Did you know that the same thing happens to us spiritually?  Other things crowd into our lives and we sometimes don’t value our growth as a Christ-follower or our relationship with God like we should.  We can become spiritually lazy.  It’s not a new problem for Christians, either.

After starting a discussion of Christ’s superiority as our high priest and reviewing some of the great benefits available to a believer who partners with Jesus, the author pauses to say:

Hebrews 5:11-14
We have a great deal to say about this, and it’s difficult to explain, since you have become slow to understand.  For though by this time you ought to be teachers, you need someone to teach you again the basic principles of God’s revelation.  You need milk, not solid food.  Now everyone who lives on milk is inexperienced with the message about righteousness, because he is an infant.  But solid food is for the mature – for those whose senses have been trained to distinguish between good and evil.

Looking at this passage, it is clear that this letter was written to people who have already accepted Christ as the substitutionary payment for their sins.  The solid food is the teaching that deals with righteousness, or right-living, before God.  Because these “big babies” haven’t progressed to solid food, they cannot grasp the implications of the Greater Message of future partnership with the Greater Messenger.

Hebrews 6:1
Therefore, leaving the elementary message about the Messiah, let us go on to maturity

If you could travel into a mother’s womb and speak with the prenatal child, I’m sure he would be very confused as to why he was growing arms and legs and a mouth.  He has no real, tangible need for them so long as he remains in the womb.  However, we would desperately explain that while he sees little use for them in his present stage in life, they will become vitally important for the way he interacts with the world of his next stage of life.

The entire New Testament, except for John’s Gospel, speaks to us like we are the child still in the womb.  The vast majority of the New Testament is written to believers and contains encouragement to put in the effort now to grow towards maturity…because the level of maturity we develop here and now will directly impact how we interact with the world of our next stage of life.

Hebrews 6:11-12
Now we want each of you to demonstrate the same diligence for the final realization of your hope, so that you won’t become lazy, but imitators of those who inherit the promises through faith and perseverance.

Keep at it.  Keep going towards maturity.  Not everyone does, but those who trust Jesus’ offer of partnership and patiently wait for it, they will obtain it.

That’s a resolution worth keeping, one with results that echo into eternity.

Keep Pressing,
Ken

How to live rightly, and the benefits from it

We’ve been taking a closer look at David’s instructive Psalm 37.  He spends most of the psalm pointing out that God will take care of the injustices and evil we find in this fallen world.  However, throughout the psalm, David is also constantly referencing the benefits of those who live rightly before God.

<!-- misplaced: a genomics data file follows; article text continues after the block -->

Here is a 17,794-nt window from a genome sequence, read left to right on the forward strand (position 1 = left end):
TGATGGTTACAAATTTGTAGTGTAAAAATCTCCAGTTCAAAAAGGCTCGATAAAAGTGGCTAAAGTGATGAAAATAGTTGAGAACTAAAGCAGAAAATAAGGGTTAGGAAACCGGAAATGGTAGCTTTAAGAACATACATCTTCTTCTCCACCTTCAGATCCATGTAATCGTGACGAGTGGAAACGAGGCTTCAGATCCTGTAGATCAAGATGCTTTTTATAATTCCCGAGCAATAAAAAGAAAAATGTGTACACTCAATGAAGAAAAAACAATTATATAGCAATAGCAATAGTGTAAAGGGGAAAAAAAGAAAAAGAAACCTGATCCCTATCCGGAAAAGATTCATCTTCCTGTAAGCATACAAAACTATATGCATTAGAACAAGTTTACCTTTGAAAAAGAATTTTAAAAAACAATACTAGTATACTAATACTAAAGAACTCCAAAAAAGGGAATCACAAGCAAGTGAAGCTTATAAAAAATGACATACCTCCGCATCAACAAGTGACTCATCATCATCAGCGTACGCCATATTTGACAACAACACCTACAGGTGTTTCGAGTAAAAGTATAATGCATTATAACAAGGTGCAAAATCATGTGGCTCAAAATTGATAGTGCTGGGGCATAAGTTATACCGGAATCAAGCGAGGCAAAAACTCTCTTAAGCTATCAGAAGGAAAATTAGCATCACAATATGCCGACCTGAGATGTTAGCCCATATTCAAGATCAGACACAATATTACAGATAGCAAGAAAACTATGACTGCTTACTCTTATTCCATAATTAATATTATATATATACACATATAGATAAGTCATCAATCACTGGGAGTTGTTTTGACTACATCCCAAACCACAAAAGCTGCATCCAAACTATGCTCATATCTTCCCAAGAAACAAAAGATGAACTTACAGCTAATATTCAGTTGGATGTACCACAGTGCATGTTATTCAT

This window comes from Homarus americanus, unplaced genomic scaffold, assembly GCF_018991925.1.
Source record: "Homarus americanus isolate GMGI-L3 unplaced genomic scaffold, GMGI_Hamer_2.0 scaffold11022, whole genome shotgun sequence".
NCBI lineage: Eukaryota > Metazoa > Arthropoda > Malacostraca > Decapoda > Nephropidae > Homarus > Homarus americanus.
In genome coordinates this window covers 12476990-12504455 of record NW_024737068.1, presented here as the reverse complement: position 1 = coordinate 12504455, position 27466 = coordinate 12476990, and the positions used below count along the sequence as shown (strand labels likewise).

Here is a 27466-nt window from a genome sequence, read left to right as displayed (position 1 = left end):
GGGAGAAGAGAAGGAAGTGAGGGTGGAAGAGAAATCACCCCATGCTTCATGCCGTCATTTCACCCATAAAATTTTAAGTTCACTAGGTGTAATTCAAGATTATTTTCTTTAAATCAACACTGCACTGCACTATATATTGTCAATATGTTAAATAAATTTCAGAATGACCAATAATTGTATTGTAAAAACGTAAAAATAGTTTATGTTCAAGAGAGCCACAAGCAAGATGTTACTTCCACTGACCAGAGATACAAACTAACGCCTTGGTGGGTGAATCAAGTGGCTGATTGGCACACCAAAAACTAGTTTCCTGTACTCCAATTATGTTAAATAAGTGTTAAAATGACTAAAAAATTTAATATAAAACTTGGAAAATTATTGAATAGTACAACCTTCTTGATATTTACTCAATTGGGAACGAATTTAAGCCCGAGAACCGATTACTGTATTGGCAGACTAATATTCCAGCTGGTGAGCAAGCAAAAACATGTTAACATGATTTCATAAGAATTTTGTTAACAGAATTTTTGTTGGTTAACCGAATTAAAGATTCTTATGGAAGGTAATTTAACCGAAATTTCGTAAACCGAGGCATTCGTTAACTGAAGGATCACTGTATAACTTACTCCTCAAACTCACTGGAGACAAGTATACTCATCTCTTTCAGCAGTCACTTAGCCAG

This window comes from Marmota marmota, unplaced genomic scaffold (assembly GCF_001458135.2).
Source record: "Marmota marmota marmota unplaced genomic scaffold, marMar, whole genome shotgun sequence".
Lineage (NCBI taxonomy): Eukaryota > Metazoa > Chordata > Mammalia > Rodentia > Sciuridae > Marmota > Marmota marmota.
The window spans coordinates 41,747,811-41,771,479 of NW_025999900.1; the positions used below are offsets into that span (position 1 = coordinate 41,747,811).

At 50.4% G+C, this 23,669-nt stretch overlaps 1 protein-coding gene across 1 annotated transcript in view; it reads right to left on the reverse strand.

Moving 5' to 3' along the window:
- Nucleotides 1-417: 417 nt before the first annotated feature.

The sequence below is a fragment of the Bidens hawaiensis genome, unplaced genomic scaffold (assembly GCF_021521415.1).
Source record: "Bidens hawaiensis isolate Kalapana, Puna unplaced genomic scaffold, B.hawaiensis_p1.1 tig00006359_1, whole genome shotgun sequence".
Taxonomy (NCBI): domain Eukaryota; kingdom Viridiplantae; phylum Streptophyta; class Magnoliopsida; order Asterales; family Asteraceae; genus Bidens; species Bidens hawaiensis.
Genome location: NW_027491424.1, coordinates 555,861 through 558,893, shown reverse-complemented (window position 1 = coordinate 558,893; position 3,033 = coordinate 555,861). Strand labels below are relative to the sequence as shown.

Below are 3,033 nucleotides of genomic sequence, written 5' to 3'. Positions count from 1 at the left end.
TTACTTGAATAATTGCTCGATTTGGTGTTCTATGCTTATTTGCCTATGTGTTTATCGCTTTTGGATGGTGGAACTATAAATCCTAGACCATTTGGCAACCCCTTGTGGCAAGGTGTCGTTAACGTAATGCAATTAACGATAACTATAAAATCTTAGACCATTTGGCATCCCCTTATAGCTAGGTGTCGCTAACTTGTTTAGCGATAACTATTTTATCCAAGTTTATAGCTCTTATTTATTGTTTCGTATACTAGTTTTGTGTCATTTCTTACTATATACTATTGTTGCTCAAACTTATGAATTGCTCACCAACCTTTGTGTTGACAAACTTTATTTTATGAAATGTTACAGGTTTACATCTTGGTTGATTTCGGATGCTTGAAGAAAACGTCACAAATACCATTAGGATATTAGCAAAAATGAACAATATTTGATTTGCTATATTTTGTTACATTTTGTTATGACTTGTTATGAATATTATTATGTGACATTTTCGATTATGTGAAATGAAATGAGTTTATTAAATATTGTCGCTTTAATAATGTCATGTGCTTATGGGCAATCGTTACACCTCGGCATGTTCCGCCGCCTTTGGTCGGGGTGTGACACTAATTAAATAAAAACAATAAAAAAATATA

Here are a few examples of the many ways David describes the righteous:

But the humble will inherit the land and will enjoy abundant prosperity. (v 11)

The Lord watches over the blameless all their days,
and their inheritance will last forever.
They will not be disgraced in times of adversity;
they will be satisfied in days of hunger. (v 18-19)

I have not seen the righteous abandoned
or his children begging bread. (v 25)

For the Lord loves justice
and will not abandon His faithful ones.
They are kept safe forever,
but the children of the wicked will be destroyed. (v 28)

The salvation of the righteous is from the Lord,
their refuge in a time of distress.
The Lord helps and delivers them;
He will deliver them from the wicked and will save them
because they take refuge in Him. (v 39-40)

The distinctions between evildoers and the righteous are pretty clear in the psalm, as David contrasts how the wicked and the righteous live their day-to-day lives.  Evildoers will eventually face the Lord’s wrath and punishment; while the righteous have the Lord’s favor.  Although the benefits listed above are impressive (the other benefits listed in the rest of the psalm are also impressive), I find myself wondering exactly how the righteous know to live like they do.

Tucked away in the middle of the psalm, while David is extolling another great benefit of the righteous, we find this:

Psalm 37:30-31
The mouth of the righteous utters wisdom;
his tongue speaks what is just.
The instruction of his God is in his heart;
his steps do not falter.

Do you see it?  It’s easy to miss when we want to have the awesome benefits of speaking wisdom and what is just.  I’m a big fan of having everything feel stable and steady, so I especially focus the reminder that the Lord won’t let the righteous’ steps falter.  But the key to all these benefits is found in the first part of verse 31:

The instruction of his God is in his heart

We can’t live the right way if we don’t know what the right way actually is.  When life comes at us fast, and detours happen, and we have people watching to see how we respond in the moment – we don’t have the time to stop everything and do an in-depth study of what God has said.  We need our right-living reactions to be as natural as our reflexes, to know them “by heart”.  The only way for God’s instruction about right-living to be in our hearts is for us to purposely and intentionally get them in there.  The benefits that David lists for the righteous are there because they live the way God designed us to live…and they know how to live that way because they have prepared themselves to do so.

What’s God will for our lives?  After we trust Christ as our savior (John 6:29, 11:25-26), God’s will for us is to live rightly – just like He created us to.  How do we know what “living-rightly” looks like?  We take God’s instructions – i.e. the Bible – and purposely put it in front of us, to the point we know it by heart.

So, where to start?  I suggest the book of John, to see how Christ really lived.  After that I would suggest either Philippians or Colossians – both are full of practical, easy-to-understand ways to live a righteous life before the Lord.

Keep Pressing,
Ken